For the first time in the nation’s history, Nigeria, Africa’s most populous black nation and the bedrock of the West African regional economy, suffered a nationwide blackout as the national grid totally collapsed on March 31, 2016. It was an event unheard of in the nation’s history. While the nation has always been known for epileptic power supply, this unfortunate event marked the emergence of a new low in the country’s power supply matrix.
Nigeria’s minster of power, Raji Fashola, acknowledged that the nation did not have enough power to go around, attributing the problem to vandals sabotaging pipelines. How odd it is that the so called giant of Africa cannot power its country and economy, given the level of technology and resources available to the nation. The aim of this article is not to point fingers, but to analyze the problem, locate the root causes and in turn propose policy making initiatives that may help in addressing and rectifying the situation promptly and efficiently.
Because Africa’s most populated country is also the foundation of the West African economy, and modern day mercantilism is wholly supported by electrical power, it is imperative that Nigeria solves her energy problems immediately. Bear in mind also that without the Nigerian economy operating at full potential, the West African and indeed the African economy will remain miniscule to its worldly counterparts. This is the domino effect of the Nigerian energy crisis. Nigeria’s electric problem is not one dimensional, as over the years many factors have intermingled to impose a multidimensional burden on the country’s power generation and distribution potential.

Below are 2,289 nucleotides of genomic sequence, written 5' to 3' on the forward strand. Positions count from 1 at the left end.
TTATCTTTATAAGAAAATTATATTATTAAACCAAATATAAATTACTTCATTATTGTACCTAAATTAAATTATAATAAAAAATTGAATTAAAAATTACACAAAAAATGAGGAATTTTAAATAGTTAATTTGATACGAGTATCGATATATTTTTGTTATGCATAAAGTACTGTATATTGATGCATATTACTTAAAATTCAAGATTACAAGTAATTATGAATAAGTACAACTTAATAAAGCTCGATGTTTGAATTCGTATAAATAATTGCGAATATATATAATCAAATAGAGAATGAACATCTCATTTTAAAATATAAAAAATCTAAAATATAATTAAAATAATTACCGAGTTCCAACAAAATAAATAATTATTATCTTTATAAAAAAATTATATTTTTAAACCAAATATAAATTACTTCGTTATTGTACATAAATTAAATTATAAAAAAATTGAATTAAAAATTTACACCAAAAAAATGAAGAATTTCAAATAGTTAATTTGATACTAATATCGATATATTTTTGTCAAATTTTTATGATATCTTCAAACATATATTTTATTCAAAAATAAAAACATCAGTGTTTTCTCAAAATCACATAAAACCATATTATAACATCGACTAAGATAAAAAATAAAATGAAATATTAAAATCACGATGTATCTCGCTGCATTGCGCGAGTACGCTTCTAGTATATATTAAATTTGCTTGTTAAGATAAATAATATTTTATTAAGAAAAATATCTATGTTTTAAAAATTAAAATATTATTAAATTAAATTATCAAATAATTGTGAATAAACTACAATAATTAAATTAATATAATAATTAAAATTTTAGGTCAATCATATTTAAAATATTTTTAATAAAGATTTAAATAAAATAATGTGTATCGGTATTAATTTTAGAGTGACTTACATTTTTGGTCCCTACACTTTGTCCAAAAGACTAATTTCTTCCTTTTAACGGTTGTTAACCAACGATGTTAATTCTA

In this day and age and with all the natural resources Nigeria is blessed with, it baffles the clear thinking individual why the country is still at the megawatts generation stage, and why it hasn’t entered the terawatts realm, or even into the business of selling electricity to other African nations? It appears that the vision of the country’s leadership is stuck in the 1970s mind frame, oblivious of the exponential increase in population and socio-economy. The core of Nigeria’s problems stem from mainly poor policy initiatives over the years by the country’s governments with regards to expanding the sources of electricity from the age old Kainji Dam and a few scattered power plants.
Also, Poor town and urban planning makes it difficult to regulate power distribution and downstream activities thus overloading the current grid, a non-existing asset protection mechanism for the safety of power generation/distribution equipment like pipelines and plants and finally a very poor maintenance culture. The combination of these factors has placed Nigeria at about zero grid capacity per capita. To put it in perspective, according to online research, the average Nigerian uses only 136KW/h annually; consumes only 3% of the power of the average South African and 5% of the average Chinese citizen i.e. for every 24 hours of power they get, the average Nigerian gets only 1 hour or less! That is just appalling.